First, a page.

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Towards a European Defence Equipment Market?
Up until now, EU member states have excluded armaments from the European integration process and have cooperated in this field outside the EU framework. However, there is a fair chance today that this will change: both the work of the Convention on the Future of Europe and the debate on the recent Commission Communication on a common defence equipment policy indicate a greater readiness among national governments vis-à-vis a possible EU involvement in armaments.
These are positive developments for two reasons:<br />1. Far-reaching reforms of Europe's armaments sector are essential if member states want to maintain a competitive Defence Industrial and Technology Base and equip their armed forces adequately;<br />2. The EU could play a useful role in these reforms, because it could develop a more coherent institutional setting and bring in a broad set of relevant Community and CFSP instruments. Both could help implement a comprehensive strategy in the three areas where action is most needed: procurement, research, and the defence market.
It is almost certain now that a European Defence Agency, covering Armaments, Research and Capabilities, will be established in the course of 2004 and somehow anchored in the Constitutional Treaty. At the beginning, this Agency will be only a light structure with a limited mandate, but it can become a serious player if member states stick to their declared intentions and transfer progressively to the Agency the necessary prerogatives.
However, one should not forget that even a strong Agency will not be able to resolve by itself all the problems of Europe's armaments sector. The creation of a European defence equipment market (EDEM) will be at least as important.
An integrated EDEM would consist of a set of customers served by a set of suppliers trading without restrictions. The advantages of such an EDEM for both the supply and the demand side are generally acknowledged: European companies would get a much larger home market, could restructure across national boundaries to reduce duplication, create centres of excellence and take advantage of longer production runs. At the same time, competition would encourage suppliers to optimise production capacity and help lower costs, thus saving scarce public resources.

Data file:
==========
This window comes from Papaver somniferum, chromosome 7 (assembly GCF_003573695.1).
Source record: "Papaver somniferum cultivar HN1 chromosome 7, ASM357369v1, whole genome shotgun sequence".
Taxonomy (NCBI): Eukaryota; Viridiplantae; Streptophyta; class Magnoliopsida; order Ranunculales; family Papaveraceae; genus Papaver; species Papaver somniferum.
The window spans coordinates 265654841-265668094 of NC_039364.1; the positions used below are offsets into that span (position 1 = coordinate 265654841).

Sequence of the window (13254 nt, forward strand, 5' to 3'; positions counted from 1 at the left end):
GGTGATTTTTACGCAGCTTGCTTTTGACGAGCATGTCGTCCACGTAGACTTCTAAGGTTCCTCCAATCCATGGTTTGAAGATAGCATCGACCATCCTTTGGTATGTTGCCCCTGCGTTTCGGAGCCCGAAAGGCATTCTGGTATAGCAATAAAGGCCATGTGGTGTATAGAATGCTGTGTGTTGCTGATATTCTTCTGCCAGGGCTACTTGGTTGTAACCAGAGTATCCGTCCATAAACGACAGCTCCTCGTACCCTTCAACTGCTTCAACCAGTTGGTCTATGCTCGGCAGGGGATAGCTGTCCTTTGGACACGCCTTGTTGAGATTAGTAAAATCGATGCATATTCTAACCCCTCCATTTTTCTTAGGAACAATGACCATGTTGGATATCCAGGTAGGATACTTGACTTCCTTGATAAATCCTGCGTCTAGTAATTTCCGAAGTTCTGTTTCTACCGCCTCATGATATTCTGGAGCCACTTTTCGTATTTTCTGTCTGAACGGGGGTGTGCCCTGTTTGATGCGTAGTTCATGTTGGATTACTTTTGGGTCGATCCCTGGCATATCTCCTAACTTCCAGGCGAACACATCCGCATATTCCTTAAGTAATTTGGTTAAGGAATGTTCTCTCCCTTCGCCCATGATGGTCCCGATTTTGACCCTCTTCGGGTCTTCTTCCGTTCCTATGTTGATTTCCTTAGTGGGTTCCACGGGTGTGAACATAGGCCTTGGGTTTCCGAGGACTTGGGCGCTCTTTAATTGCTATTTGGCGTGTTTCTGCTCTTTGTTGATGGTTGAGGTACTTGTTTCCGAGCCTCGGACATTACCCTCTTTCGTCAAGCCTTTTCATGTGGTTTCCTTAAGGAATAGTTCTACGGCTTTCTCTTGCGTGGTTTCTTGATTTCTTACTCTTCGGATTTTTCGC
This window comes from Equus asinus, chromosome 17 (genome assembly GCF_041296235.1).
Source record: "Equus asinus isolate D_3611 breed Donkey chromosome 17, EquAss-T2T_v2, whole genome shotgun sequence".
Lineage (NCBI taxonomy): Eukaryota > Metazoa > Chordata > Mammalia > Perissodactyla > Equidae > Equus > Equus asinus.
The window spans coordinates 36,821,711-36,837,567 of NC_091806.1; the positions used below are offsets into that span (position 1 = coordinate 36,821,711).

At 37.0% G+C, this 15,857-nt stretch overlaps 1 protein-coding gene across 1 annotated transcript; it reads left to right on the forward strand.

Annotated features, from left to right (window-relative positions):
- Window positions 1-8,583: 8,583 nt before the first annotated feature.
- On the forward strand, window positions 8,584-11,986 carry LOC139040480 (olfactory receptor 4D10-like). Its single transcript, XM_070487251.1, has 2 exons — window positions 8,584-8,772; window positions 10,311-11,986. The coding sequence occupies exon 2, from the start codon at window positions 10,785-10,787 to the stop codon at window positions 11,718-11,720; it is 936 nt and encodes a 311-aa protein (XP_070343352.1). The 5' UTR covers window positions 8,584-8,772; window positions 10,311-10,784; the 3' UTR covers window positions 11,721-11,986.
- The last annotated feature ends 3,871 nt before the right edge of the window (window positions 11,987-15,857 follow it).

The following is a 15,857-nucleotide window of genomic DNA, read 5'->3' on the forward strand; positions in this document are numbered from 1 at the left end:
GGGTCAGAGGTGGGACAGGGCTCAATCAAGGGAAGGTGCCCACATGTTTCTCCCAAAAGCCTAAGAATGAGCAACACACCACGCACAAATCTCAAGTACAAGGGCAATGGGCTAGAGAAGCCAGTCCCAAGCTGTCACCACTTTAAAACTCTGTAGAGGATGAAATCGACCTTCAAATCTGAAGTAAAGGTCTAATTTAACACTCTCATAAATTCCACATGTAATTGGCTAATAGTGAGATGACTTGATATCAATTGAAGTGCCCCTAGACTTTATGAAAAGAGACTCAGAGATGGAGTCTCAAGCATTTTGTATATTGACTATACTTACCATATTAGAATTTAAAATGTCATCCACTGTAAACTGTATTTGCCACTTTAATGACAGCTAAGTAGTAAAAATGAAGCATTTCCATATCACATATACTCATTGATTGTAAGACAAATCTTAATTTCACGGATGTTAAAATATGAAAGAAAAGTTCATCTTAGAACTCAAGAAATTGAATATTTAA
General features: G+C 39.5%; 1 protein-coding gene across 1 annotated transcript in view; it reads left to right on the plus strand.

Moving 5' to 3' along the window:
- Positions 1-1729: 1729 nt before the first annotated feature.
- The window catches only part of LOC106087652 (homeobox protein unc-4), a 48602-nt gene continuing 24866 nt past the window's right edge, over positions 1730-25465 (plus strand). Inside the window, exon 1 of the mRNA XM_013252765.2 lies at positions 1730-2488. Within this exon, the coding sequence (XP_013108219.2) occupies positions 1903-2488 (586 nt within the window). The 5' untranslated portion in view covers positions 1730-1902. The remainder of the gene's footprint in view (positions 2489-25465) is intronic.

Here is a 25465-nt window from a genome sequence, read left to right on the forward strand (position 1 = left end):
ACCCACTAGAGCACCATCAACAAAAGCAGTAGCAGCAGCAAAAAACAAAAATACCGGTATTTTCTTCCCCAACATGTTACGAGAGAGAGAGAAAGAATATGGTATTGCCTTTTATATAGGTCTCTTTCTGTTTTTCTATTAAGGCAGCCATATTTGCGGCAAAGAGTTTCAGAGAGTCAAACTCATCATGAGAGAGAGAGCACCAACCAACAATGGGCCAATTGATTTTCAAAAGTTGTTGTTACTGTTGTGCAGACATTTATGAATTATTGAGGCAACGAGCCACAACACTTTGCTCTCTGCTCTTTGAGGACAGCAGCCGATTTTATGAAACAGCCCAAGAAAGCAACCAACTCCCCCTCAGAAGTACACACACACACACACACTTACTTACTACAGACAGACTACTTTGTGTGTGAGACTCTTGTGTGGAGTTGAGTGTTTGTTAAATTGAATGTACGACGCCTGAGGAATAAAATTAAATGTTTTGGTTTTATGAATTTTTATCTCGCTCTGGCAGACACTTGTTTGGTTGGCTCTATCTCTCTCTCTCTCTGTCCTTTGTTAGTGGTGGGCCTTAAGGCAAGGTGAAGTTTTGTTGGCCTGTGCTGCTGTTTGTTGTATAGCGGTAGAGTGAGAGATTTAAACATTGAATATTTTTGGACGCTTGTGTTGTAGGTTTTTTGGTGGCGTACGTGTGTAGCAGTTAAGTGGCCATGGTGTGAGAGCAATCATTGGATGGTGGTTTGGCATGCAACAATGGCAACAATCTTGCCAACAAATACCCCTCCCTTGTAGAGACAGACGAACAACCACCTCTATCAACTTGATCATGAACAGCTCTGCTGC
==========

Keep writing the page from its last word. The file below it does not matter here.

The objective is not new, but up until now, attempts to open up national markets have suffered decisively from a lack of binding commitments. Drawing on the experience of the single market, the EU could offer additional means to facilitate the realisation of an EDEM. The most efficient way to achieve this objective would be to:<br />· adapt existing Community law and policies to the specificities of the defence sector;<br />· analyse systematically which areas of the LoI Framework Agreement can be transformed into Community law.<br />· use first-pillar instruments wherever possible in order to get legally binding and rapidly applicable provisions;<br />The establishment of an EDEM is a highly complex endeavour that cannot be discussed in detail here.
However, the following points seem crucial.<br />· A common procurement law for defence should be introduced through the limitation of Article 296 to highly sensitive goods. It should apply only to national procurement decisions, whereas the ARCA would be free to set its own rules based on the existing OCCAR regulations. A community directive on defence procurement should be introduced progressively, starting with components and subsystems.<br />· Based on the provisions of the LoI Framework Agreement, a Community regime for transfers and exports should be established. This regime should cover all cooperative projects as well as components and subsystems integrated into national systems.
It goes without saying that an EDEM cannot be set up overnight. However, the current political climate is rather favourable for pushing the debate forward. Following its Communication of March 2003, the Commission has started to work on a Green Book on defence procurement law. This project is a good opportunity to establish, at last, a fruitful dialogue between the Commission and the member states on the issue. This implies, however, that both sides overcome their mutual mistrust and engage in a common learning process. The reform of Europe's armaments sector will only succeed if all relevant actors acknowledge that armament is a very specific sector, but that it is no longer a purely national one.